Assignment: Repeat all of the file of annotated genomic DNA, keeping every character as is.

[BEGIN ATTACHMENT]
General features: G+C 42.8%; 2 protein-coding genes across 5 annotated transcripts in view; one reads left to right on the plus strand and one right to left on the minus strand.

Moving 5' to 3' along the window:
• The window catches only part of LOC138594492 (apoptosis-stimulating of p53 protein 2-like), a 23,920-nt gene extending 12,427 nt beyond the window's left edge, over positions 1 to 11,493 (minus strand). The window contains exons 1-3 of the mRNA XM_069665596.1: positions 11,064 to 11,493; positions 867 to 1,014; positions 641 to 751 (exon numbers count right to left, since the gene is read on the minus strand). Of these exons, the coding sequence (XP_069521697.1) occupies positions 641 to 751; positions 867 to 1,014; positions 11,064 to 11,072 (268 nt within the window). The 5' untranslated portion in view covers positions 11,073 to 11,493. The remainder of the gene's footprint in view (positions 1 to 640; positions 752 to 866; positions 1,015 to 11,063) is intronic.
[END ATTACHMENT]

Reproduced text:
General features: G+C 42.8%; 2 protein-coding genes across 5 annotated transcripts in view; one reads left to right on the plus strand and one right to left on the minus strand.

Moving 5' to 3' along the window:
• The window catches only part of LOC138594492 (apoptosis-stimulating of p53 protein 2-like), a 23,920-nt gene extending 12,427 nt beyond the window's left edge, over positions 1 to 11,493 (minus strand). The window contains exons 1-3 of the mRNA XM_069665596.1: positions 11,064 to 11,493; positions 867 to 1,014; positions 641 to 751 (exon numbers count right to left, since the gene is read on the minus strand). Of these exons, the coding sequence (XP_069521697.1) occupies positions 641 to 751; positions 867 to 1,014; positions 11,064 to 11,072 (268 nt within the window). The 5' untranslated portion in view covers positions 11,073 to 11,493. The remainder of the gene's footprint in view (positions 1 to 640; positions 752 to 866; positions 1,015 to 11,063) is intronic.